Interview: Xu Zhen

MadeIn on his challenging deity-shaped sculptures

Xu Zhen, AKA MadeIn

MadeIn's new exhibition at ShanghART throws up not only questions but also the artworks themselves. Time Out spoke to the art creation company's CEO, Xu Zhen, during installation.

Xu Zhen peels back the plastic wrapped around a body-bag-shaped package hanging from the ceiling. Inside is a silicon sculpture of a naked, dark-skinned woman tied up with ropes, which he says suggests the Japanese bondage tradition. Other parts of the sculpture don’t seem Japanese at all, including its dozens of bead necklaces and a fur head dress, elements that Xu says were inspired by pre-historic humans. A second rope-tied sculpture wears a large African lip plate.

The pieces are part of MadeIn Company’s Action of Consciousness exhibition. Most of the works have already been installed when we meet Xu at ShanghART a few days before the opening, and he introduces them to us one by one. The work he describes as ‘the main piece of the show’, makes MadeIn’s process of cultural commingling especially explicit. Inside a large white box, too tall to see in, sculptures, photos and other artworks are thrown into the air, glimpsed, and fall back out of sight, as if the lid has been lifted on a blender full of art.

'We don’t want anything to fall outside the box, but it happened a lot during rehearsal,’ Xu says. It certainly seems possible that people might get hit, but Xu says, ‘they shouldn’t. The space that we practiced in previously was a lot smaller.’ Indeed, MadeIn don’t need errant missiles in order to attack audiences. They’ve laid subtler traps.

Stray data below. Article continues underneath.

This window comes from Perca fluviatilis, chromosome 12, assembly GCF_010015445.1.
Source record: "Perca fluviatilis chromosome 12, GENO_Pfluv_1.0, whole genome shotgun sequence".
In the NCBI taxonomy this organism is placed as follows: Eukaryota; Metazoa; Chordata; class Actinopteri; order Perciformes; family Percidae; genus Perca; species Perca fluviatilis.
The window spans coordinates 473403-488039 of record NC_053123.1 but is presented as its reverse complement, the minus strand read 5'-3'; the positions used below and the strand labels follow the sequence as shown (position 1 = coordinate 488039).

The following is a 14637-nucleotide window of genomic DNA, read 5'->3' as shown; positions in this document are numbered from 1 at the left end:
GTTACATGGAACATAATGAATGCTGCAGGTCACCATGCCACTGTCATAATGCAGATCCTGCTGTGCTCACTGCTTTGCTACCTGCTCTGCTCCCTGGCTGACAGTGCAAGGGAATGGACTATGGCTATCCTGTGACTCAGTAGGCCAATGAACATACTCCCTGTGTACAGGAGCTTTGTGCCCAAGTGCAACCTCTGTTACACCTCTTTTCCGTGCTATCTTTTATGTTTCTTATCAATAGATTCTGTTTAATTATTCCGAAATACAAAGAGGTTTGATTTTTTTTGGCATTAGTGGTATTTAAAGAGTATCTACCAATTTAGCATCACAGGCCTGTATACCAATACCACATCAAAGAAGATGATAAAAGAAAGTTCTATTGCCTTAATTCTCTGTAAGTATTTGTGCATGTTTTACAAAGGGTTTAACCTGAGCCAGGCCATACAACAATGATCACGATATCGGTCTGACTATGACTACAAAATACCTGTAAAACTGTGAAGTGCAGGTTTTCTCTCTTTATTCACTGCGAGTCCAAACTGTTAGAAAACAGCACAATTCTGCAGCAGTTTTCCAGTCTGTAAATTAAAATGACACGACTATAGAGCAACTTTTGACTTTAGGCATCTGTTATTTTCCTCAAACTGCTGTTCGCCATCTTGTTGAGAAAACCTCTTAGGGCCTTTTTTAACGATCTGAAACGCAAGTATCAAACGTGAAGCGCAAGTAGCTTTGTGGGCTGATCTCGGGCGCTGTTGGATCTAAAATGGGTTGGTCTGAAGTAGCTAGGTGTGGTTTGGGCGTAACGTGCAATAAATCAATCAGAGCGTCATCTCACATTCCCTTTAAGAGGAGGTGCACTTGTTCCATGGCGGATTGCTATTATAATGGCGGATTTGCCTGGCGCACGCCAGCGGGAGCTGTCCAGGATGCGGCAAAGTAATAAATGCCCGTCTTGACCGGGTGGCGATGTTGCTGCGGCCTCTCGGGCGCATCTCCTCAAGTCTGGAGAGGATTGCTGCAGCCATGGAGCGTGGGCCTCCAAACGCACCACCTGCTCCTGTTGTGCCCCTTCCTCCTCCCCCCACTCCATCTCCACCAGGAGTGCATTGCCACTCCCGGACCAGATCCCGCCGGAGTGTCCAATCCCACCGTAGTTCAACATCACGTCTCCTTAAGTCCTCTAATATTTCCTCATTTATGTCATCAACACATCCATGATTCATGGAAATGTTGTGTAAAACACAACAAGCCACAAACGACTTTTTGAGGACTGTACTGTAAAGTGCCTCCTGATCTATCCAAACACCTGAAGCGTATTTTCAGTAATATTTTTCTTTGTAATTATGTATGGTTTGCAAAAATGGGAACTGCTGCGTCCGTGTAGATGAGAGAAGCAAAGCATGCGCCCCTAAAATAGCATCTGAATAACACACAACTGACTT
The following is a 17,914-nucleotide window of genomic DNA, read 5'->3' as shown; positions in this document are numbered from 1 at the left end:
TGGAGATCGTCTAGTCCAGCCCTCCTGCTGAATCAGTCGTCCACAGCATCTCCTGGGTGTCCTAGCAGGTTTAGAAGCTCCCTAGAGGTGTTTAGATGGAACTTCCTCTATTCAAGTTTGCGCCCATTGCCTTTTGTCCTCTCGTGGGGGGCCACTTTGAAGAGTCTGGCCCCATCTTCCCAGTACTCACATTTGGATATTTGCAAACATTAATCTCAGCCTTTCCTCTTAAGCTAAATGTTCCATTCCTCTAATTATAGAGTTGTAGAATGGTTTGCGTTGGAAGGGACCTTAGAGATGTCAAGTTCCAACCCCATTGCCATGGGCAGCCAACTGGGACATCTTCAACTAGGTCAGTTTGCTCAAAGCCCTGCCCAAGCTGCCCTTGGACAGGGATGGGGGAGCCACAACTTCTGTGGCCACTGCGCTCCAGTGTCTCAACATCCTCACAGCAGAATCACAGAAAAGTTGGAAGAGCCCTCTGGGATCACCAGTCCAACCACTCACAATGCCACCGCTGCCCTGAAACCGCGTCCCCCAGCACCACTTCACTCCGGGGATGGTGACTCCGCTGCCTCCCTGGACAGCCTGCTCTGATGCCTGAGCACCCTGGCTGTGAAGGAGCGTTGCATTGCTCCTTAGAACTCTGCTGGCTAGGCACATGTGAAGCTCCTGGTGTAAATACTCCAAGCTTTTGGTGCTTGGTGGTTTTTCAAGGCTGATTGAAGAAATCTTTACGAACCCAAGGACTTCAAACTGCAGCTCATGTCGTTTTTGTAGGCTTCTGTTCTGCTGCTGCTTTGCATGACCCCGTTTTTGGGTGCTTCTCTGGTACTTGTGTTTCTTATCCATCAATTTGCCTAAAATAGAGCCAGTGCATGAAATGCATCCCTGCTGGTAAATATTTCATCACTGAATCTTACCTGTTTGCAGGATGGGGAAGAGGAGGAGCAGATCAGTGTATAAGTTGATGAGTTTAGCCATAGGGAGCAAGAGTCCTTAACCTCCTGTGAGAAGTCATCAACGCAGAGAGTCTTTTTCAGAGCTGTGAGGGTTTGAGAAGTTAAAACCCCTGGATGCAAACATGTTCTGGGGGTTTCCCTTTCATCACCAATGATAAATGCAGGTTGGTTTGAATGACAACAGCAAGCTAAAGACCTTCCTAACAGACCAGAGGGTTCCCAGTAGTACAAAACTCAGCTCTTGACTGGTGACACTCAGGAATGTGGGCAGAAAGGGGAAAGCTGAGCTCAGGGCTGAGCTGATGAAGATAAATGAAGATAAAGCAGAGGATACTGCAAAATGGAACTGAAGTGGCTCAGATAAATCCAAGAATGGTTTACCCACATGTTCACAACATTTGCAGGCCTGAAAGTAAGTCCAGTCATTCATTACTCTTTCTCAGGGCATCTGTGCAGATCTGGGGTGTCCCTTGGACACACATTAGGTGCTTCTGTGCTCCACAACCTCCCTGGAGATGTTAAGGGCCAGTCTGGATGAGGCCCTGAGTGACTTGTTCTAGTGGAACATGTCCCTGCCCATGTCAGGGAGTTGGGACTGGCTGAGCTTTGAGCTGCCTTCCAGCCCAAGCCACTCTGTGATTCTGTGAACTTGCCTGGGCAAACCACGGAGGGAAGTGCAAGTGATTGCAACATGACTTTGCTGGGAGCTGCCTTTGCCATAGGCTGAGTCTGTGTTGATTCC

In ShanghART’s H-space warehouse, Xu introduces ‘a bunch of sculptures to do with gods and totems.’ A 4.5 metre tall Easter Island-esque figure called Marx has a leather jacket sleeve over his exaggerated member, which, like the breasts and buttocks of surrounding sculptures, seems inspired by fertility statues. Another work, the 2.85 metre tall Divinity-Spouse, shows a Janus-faced skull atop the bodies of two crudely carved figures. Pink with a coating of melted candle wax, the skull looks as if it’s been freshly separated from its raw flesh.

The skull, along with the gold leaf face and crown of another sculpture, might indicate Mesoamerican influences, but Xu is careful not to say that the works are representations of the artifacts they hint at, or are even inspired by them. Pointing to a huge, leather, Jabba the Hutt piece, he says, ‘that sculpture is a worm. It’s a pregnant Sphinx... or rather looks like it.’
Another work only ‘brings to mind’ a Thai elephant god.

Even during installation, the works pose more semantic problems than they do practical ones. ‘Installation’s going pretty smoothly,’ Xu says. ‘We made the sculptures at our studio in Taopu. Because they’re so big, we had to take down the H-space’s doors, but they’re light so they were easy to move.’ Painted black, the larger works look solid, but most are made out of polyurethane foam.